Manley Stacey Civil War Letters

From the collection of the Historical Society of Oak Park and River Forest, Illinois

December 17, 1863 – The last letter

Camp on Dumpling Mount
Dec 17th 11 AM

Dear Father

I received your letter of the 12th. last night, so today will answer it.

There was 120, out of this Brigade Taken Prisoners, that I know to be true, It is now understood that this is to be our Winter Quarters. Genl Warren, told our Brig Genl, so yesterday, So now we can feel settled. For the past few Days it had been very fine, & we did not know, but Lee, would Advance on us. I wish He would, as we have a Splendid Natural Position here,

You ask Me if I have a Blanket Yet, I have, & had on the Campaign, without it I should have Frozen, We have nothing but Shelter Tents, but have them stockaded, so they answer very well. But for all that, it is some trouble to keep warm in them.

I think if you can send the Watch, to Mr Millards, that I could get a chance to send there for it. I do not know why you could not send it by Mail. Watches are sent that way, from New York, safely. I got the pencil you sent, and shall soon want another.

I never want to see Grant, in comand of the Army of the Potomac. Mead suits the Boys. Capt Holmes, went all through this last Campaign, with us, & is still with us, Capt Holmes, is not going to Resign until Spring, and is going to stay here with us. This will put off, all Promotions until this is done. He will Probably Resign when we Advance next Spring. I do not like this, it is not right [our] using the Boys right, by any means. [He] can do no duty, but just lays around.

If you want to come down here, I do not think You would have any more trouble getting Transportation, than you did to [Centreville]. There is something to see here, it is different from Centreville.

They are now granting Furloughs in the Regt, col Lusk has gone Home, MacDugal, is Home on a Sick keave. Major is in Comand we have easy times now, everything has to go just [so]. Lt Green, is quite Sick, in the Hospital, he is going Home on a Sick leave. Lusk has been trying to get him to Resign, and he wants to Put another Lt in. This will cause a Row in Co. D.

We have now 17 men in the Co to Draw Rations for, 6 non Comiss, 1 Drummer & Capt, Waited, leaving 9 men for Duty. This is pretty small. But for all that we do not want any Recruits, for then we would have to Drill, all the time, We want them for the Springs Campaign, however, & plenty at that. I am glad to get the Papers, though we occasionally get the Daily Papers here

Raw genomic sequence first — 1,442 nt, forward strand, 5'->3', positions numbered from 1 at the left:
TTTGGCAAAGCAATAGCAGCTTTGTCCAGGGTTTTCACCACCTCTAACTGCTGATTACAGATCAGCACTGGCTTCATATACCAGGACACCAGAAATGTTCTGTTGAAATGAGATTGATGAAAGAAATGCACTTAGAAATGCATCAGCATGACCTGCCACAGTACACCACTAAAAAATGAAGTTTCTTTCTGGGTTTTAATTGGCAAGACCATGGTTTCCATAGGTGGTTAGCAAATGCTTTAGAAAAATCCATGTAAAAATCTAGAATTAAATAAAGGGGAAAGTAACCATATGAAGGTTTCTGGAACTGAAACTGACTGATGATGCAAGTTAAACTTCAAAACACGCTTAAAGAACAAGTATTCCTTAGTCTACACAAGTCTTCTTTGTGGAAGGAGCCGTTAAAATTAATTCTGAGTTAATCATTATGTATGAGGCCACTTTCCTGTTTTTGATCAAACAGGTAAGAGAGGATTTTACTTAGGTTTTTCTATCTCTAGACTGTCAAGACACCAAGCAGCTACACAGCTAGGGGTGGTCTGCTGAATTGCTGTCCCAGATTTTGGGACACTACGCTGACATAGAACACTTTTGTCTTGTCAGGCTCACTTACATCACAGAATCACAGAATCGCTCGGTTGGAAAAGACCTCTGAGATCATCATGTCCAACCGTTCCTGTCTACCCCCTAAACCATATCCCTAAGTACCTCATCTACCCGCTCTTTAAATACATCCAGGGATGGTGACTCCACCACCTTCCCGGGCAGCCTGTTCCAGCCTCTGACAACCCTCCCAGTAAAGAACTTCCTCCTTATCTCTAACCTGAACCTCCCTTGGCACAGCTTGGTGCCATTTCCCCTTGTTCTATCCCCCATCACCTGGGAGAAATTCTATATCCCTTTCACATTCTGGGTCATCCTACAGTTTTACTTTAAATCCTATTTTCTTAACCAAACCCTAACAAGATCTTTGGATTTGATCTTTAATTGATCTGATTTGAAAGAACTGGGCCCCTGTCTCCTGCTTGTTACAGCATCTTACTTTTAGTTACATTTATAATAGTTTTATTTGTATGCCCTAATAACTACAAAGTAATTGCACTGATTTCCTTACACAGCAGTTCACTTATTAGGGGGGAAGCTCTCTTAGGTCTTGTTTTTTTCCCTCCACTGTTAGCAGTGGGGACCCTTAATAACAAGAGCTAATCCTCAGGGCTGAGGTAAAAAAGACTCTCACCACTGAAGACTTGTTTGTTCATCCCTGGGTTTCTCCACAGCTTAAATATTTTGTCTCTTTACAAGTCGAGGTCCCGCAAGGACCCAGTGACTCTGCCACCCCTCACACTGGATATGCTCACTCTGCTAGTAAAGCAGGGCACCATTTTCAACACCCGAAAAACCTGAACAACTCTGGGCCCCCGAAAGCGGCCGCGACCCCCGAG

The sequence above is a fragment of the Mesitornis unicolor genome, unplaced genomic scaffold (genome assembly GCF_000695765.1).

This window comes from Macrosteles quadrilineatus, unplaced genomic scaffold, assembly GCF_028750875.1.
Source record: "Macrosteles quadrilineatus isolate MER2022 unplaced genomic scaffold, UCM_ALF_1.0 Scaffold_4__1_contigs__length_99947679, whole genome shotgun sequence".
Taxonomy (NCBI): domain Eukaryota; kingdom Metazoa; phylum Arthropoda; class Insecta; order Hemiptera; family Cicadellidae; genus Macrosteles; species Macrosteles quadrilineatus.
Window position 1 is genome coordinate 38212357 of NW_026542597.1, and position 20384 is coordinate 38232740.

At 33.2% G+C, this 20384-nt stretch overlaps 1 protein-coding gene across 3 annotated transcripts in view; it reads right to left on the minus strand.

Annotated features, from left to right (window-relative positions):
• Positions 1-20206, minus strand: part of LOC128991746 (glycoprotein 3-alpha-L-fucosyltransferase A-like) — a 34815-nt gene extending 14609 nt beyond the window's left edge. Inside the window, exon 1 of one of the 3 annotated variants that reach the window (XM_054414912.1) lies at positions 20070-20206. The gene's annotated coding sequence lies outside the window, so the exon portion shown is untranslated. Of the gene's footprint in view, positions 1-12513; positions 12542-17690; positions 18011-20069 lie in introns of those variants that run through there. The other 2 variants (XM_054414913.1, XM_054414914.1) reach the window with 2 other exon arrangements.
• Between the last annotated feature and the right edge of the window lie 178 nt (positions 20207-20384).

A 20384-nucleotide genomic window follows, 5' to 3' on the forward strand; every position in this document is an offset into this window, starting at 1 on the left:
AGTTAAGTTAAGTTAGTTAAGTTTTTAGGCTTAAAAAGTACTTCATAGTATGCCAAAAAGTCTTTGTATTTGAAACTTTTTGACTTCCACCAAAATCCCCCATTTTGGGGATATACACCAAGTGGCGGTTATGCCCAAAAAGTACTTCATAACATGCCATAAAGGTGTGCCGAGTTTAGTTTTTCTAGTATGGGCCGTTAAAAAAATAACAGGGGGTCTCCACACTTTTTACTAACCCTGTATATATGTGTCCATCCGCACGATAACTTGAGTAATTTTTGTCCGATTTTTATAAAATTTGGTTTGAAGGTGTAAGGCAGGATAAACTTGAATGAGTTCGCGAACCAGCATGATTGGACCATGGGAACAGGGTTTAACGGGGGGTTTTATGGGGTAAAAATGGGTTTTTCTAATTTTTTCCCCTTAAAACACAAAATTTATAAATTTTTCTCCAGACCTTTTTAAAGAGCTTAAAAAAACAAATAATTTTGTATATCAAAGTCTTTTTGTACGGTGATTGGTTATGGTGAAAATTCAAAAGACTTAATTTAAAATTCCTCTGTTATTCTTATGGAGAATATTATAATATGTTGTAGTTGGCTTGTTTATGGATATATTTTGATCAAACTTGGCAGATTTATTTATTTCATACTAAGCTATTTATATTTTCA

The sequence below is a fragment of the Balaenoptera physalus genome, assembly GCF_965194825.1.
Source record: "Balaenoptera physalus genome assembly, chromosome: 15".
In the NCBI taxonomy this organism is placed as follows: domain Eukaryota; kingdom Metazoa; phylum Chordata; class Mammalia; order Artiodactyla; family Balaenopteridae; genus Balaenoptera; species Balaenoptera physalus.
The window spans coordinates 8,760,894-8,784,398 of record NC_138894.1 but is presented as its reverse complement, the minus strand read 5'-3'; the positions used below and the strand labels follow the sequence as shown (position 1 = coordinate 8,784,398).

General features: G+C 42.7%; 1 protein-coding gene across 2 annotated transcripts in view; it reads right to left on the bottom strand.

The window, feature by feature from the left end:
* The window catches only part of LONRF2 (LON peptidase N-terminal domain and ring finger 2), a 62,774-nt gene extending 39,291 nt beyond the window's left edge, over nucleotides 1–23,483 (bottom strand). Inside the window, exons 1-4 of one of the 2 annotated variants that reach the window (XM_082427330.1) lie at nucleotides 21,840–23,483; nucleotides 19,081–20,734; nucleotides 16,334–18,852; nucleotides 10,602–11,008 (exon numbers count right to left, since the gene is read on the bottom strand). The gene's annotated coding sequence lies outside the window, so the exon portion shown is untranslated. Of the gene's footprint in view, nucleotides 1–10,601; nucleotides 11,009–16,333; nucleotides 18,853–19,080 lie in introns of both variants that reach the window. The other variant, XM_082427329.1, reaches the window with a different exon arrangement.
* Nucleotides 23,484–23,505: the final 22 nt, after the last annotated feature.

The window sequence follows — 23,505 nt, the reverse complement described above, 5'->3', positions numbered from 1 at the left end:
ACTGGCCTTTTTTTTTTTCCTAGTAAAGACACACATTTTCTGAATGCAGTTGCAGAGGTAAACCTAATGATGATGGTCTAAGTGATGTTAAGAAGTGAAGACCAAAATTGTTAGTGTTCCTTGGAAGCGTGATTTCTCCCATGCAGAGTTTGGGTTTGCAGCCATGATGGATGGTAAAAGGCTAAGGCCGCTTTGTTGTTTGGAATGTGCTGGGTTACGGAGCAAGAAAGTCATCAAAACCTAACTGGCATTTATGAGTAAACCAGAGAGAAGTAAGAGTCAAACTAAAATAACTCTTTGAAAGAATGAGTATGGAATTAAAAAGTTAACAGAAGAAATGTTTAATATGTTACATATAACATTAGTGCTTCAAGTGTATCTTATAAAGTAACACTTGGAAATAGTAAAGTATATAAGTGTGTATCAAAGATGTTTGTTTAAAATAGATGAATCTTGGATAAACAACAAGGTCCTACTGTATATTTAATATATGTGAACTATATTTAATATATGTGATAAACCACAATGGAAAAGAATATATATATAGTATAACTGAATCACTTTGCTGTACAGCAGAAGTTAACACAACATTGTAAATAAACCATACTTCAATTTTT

I suppose you have Jeffs Message, what do you think of it

Hoping to hear from you soon

Manley

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Manley Stacey

born October 29, 1842

died December 26, 1863

Written during the battle of Gettysburg, July 1-3, 1863

"When we camped last, we could see the wounded coming in, those that were able to walk, and the cavalry horses coming in riderless. This showed us that something was going on...I think this will be an awful battle very soon and of course we are in for it...It is a sad sight to see the wounded brought in on stretchers, the poor boys all covered with blood & as pale as death.

"Last night at 4 PM we were ordered to march and form in Line of battle on our left. After a great deal of confusion, we got formed and then we were ordered to advance, right in the face of the rebel guns who were firing their grape and canisters into us by wholesale...After a great deal of marching and counter marching, we were ordered to charge on a rebel battery. We were now right in front of our canons, advancing on their guns, the rebel sharpshooters in our rear picking off our officers. This was an awful time the shells taking the men down by ranks. While we were marching, a man was shot, and the Blood was spilling all over my face, it perfectly Blinded me.

"At 1 PM we were shelled by 100 guns, all concentrated on the force supporting the battery. There we laid behind a stone wall, the shells passing over us and killing the men all around me. Three men were killed and thrown across me, covering me with blood. While we were laying here, a shell struck a stone in the wall and killed a man throwing the man across my legs and the stone striking me in the back & doubling me up.

"We have got about 18 men now in the Company fit for duty and 150 in the Regiment. We went in the fight with over 400, and have yet now 150."

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